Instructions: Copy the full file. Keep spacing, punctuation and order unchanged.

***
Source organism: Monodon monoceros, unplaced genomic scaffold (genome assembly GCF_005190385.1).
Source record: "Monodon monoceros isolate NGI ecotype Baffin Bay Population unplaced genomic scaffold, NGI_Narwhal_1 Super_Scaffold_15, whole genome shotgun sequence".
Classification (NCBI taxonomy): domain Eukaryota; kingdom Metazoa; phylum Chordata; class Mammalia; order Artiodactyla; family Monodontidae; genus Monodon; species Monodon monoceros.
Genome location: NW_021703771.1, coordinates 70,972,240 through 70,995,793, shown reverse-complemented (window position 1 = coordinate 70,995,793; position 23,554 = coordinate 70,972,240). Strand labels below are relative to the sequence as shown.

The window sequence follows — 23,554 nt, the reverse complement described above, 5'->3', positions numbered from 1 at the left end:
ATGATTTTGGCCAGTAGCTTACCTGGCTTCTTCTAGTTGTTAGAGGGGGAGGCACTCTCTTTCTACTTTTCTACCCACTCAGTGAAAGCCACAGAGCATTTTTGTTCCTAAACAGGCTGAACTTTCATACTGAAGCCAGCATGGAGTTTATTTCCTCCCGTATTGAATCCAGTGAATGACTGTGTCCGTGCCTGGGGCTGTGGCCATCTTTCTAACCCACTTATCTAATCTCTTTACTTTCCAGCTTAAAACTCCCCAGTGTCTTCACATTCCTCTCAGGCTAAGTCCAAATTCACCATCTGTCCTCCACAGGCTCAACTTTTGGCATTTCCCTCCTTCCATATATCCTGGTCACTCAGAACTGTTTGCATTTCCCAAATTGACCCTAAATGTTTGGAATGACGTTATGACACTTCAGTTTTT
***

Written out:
Source organism: Monodon monoceros, unplaced genomic scaffold (genome assembly GCF_005190385.1).
Source record: "Monodon monoceros isolate NGI ecotype Baffin Bay Population unplaced genomic scaffold, NGI_Narwhal_1 Super_Scaffold_15, whole genome shotgun sequence".
Classification (NCBI taxonomy): domain Eukaryota; kingdom Metazoa; phylum Chordata; class Mammalia; order Artiodactyla; family Monodontidae; genus Monodon; species Monodon monoceros.
Genome location: NW_021703771.1, coordinates 70,972,240 through 70,995,793, shown reverse-complemented (window position 1 = coordinate 70,995,793; position 23,554 = coordinate 70,972,240). Strand labels below are relative to the sequence as shown.

The window sequence follows — 23,554 nt, the reverse complement described above, 5'->3', positions numbered from 1 at the left end:
ATGATTTTGGCCAGTAGCTTACCTGGCTTCTTCTAGTTGTTAGAGGGGGAGGCACTCTCTTTCTACTTTTCTACCCACTCAGTGAAAGCCACAGAGCATTTTTGTTCCTAAACAGGCTGAACTTTCATACTGAAGCCAGCATGGAGTTTATTTCCTCCCGTATTGAATCCAGTGAATGACTGTGTCCGTGCCTGGGGCTGTGGCCATCTTTCTAACCCACTTATCTAATCTCTTTACTTTCCAGCTTAAAACTCCCCAGTGTCTTCACATTCCTCTCAGGCTAAGTCCAAATTCACCATCTGTCCTCCACAGGCTCAACTTTTGGCATTTCCCTCCTTCCATATATCCTGGTCACTCAGAACTGTTTGCATTTCCCAAATTGACCCTAAATGTTTGGAATGACGTTATGACACTTCAGTTTTT